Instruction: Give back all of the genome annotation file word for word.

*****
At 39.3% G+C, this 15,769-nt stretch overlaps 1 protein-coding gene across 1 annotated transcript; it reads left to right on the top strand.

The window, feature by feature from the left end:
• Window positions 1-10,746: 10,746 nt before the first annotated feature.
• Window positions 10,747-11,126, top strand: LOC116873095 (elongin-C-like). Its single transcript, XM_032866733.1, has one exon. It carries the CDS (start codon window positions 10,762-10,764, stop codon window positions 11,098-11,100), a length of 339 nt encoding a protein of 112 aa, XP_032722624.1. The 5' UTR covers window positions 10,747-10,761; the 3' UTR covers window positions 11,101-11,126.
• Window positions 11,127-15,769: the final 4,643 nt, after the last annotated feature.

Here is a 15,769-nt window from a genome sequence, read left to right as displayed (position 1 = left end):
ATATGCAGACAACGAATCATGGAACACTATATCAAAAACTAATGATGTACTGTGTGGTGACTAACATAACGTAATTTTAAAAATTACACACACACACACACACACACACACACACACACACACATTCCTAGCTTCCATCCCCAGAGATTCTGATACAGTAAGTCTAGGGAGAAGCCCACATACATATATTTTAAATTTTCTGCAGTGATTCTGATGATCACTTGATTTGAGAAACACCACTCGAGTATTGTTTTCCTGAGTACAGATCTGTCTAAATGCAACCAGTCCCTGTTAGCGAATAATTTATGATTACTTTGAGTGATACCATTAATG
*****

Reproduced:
At 39.3% G+C, this 15,769-nt stretch overlaps 1 protein-coding gene across 1 annotated transcript; it reads left to right on the top strand.

The window, feature by feature from the left end:
• Window positions 1-10,746: 10,746 nt before the first annotated feature.
• Window positions 10,747-11,126, top strand: LOC116873095 (elongin-C-like). Its single transcript, XM_032866733.1, has one exon. It carries the CDS (start codon window positions 10,762-10,764, stop codon window positions 11,098-11,100), a length of 339 nt encoding a protein of 112 aa, XP_032722624.1. The 5' UTR covers window positions 10,747-10,761; the 3' UTR covers window positions 11,101-11,126.
• Window positions 11,127-15,769: the final 4,643 nt, after the last annotated feature.

Here is a 15,769-nt window from a genome sequence, read left to right as displayed (position 1 = left end):
ATATGCAGACAACGAATCATGGAACACTATATCAAAAACTAATGATGTACTGTGTGGTGACTAACATAACGTAATTTTAAAAATTACACACACACACACACACACACACACACACACACACACATTCCTAGCTTCCATCCCCAGAGATTCTGATACAGTAAGTCTAGGGAGAAGCCCACATACATATATTTTAAATTTTCTGCAGTGATTCTGATGATCACTTGATTTGAGAAACACCACTCGAGTATTGTTTTCCTGAGTACAGATCTGTCTAAATGCAACCAGTCCCTGTTAGCGAATAATTTATGATTACTTTGAGTGATACCATTAATG